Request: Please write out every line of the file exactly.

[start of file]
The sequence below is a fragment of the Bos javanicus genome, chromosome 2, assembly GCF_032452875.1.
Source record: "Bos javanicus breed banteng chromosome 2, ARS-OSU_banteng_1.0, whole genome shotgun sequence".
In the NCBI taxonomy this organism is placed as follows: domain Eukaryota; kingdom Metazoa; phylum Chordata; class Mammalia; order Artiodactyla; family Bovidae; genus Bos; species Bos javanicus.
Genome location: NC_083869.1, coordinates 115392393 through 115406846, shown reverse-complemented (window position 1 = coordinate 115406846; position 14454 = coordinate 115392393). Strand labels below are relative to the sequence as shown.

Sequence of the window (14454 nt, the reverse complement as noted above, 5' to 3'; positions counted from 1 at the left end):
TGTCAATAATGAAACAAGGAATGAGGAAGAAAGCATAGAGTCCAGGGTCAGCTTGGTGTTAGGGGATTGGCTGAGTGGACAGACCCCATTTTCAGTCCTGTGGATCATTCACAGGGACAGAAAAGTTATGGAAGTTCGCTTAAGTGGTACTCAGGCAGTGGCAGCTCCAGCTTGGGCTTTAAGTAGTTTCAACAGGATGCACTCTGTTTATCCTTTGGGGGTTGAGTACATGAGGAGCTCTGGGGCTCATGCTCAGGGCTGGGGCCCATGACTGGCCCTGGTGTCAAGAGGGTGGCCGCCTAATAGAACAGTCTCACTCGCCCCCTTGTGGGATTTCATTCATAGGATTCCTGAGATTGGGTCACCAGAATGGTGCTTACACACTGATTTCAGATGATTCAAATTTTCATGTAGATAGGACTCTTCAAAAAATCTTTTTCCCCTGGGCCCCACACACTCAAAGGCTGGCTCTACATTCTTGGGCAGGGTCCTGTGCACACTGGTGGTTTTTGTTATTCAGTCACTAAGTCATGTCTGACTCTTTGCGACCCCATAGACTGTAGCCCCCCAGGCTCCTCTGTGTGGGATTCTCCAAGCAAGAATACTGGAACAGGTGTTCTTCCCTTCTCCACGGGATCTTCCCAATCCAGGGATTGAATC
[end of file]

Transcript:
The sequence below is a fragment of the Bos javanicus genome, chromosome 2, assembly GCF_032452875.1.
Source record: "Bos javanicus breed banteng chromosome 2, ARS-OSU_banteng_1.0, whole genome shotgun sequence".
In the NCBI taxonomy this organism is placed as follows: domain Eukaryota; kingdom Metazoa; phylum Chordata; class Mammalia; order Artiodactyla; family Bovidae; genus Bos; species Bos javanicus.
Genome location: NC_083869.1, coordinates 115392393 through 115406846, shown reverse-complemented (window position 1 = coordinate 115406846; position 14454 = coordinate 115392393). Strand labels below are relative to the sequence as shown.

Sequence of the window (14454 nt, the reverse complement as noted above, 5' to 3'; positions counted from 1 at the left end):
TGTCAATAATGAAACAAGGAATGAGGAAGAAAGCATAGAGTCCAGGGTCAGCTTGGTGTTAGGGGATTGGCTGAGTGGACAGACCCCATTTTCAGTCCTGTGGATCATTCACAGGGACAGAAAAGTTATGGAAGTTCGCTTAAGTGGTACTCAGGCAGTGGCAGCTCCAGCTTGGGCTTTAAGTAGTTTCAACAGGATGCACTCTGTTTATCCTTTGGGGGTTGAGTACATGAGGAGCTCTGGGGCTCATGCTCAGGGCTGGGGCCCATGACTGGCCCTGGTGTCAAGAGGGTGGCCGCCTAATAGAACAGTCTCACTCGCCCCCTTGTGGGATTTCATTCATAGGATTCCTGAGATTGGGTCACCAGAATGGTGCTTACACACTGATTTCAGATGATTCAAATTTTCATGTAGATAGGACTCTTCAAAAAATCTTTTTCCCCTGGGCCCCACACACTCAAAGGCTGGCTCTACATTCTTGGGCAGGGTCCTGTGCACACTGGTGGTTTTTGTTATTCAGTCACTAAGTCATGTCTGACTCTTTGCGACCCCATAGACTGTAGCCCCCCAGGCTCCTCTGTGTGGGATTCTCCAAGCAAGAATACTGGAACAGGTGTTCTTCCCTTCTCCACGGGATCTTCCCAATCCAGGGATTGAATC